Engaging Warm Ups Focus Your Students in the First Minutes of Class

Lesley Schultz • July 2022String Section • July 8, 2022

Orchestras by their very nature, have a different warmup flow than a band or a choir. Having sat in bands as a player, I know tuning in most cases occurs after a short warmup. This lends itself to an easy “bellwork” transition that administrators love to see. All the students being engaged in an activity warming up their instruments and/or voices while the teacher engages in some sort of housekeeping like attendance, or minor things that a few students might need. In string orchestras not tuning before warmup is not a great idea. Most orchestras, even through the high school level, need support in tuning.  The younger the orchestra the more support they need. So how do you create an environment in class where the students can take care of their own tuning appropriate to their level and create an engaging warmup that administrators might see in your colleagues’ classes? 

One technique for second year (or late first year) orchestras up through your top high school orchestras is a rhythm workout on open strings. This serves two purposes: one gets the right hand moving, and the students can concentrate on tuning at the same time. You may have some rhythm books in your library like Harmonized Rhythms for Strings or Rhythm and Dictation that can help facilitate rhythm choice, or even something as simple as a rhythm slide you create on your daily slide deck and project on the board. The students play the rhythm on their open strings in whatever order you norm in your classroom, with the impetus on tuning. Students who need more help either raise their hand or come to you, whichever you norm.  

After the orchestra is tuned using the rhythm, you can take a brief stop for an informal formative assessment and have students correctly clap or count and clap the rhythm. Maybe on a Friday for a more formal or summative assessment you could have them record a flipgrid of them counting/clapping the rhythm or just give them a few rhythms on a worksheet to put the counts in underneath as a part of their bellwork for that day. That will give you some concrete data to go on with their rhythm development.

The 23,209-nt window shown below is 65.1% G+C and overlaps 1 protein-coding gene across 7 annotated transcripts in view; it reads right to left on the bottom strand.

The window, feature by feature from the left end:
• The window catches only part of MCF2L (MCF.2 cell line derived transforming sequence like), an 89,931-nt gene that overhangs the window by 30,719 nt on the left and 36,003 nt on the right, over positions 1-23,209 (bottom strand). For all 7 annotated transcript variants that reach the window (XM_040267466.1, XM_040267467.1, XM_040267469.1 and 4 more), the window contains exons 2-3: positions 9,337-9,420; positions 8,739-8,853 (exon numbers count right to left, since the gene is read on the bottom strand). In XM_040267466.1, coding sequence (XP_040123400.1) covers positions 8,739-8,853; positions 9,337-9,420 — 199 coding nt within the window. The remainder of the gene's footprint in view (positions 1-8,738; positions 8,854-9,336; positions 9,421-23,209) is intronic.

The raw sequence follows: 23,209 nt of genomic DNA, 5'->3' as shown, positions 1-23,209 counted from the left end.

Then take those rhythms and incorporate them in a scale of your choice to warmup the left hand and further warmup the ears. You can also perform the scales in rounds or keep certain instruments as a drone to further warmup the ensemble’s ears. At the end of the week, the student could choose one rhythm from the week and perform it as a more formal summative assessment as part of a scale. If your group is large, put the sections on a roughly rotating schedule of every three to four weeks. 

I hope this article gives you some ideas on how to get your class warming up a little more independently, with ways to check for learning and understanding. Happy Planning!

Lesley Schultz currently teaches secondary general music and orchestra at Princeton City Schools (Cincinnati, OH). She earned her Bachelors of Music Education from West Virginia University and her Masters of Music Education from Ohio University. Lesley is a Level 2 Google Certified Educator. Lesley keeps an active performing schedule around the state of Ohio, performing with several regional symphonies on viola. She is a member of TI:ME (Technology In Music Education) and serves as the Ohio Chapter President and on the National Conference Committee. Lesley is a columnist for SBO Magazine. Currently she is relearning how to walk! In her copious amounts of spare time, she enjoys knitting, watching West Virginia Mountaineer sports and spending time with her family and making TikToks about her cats.

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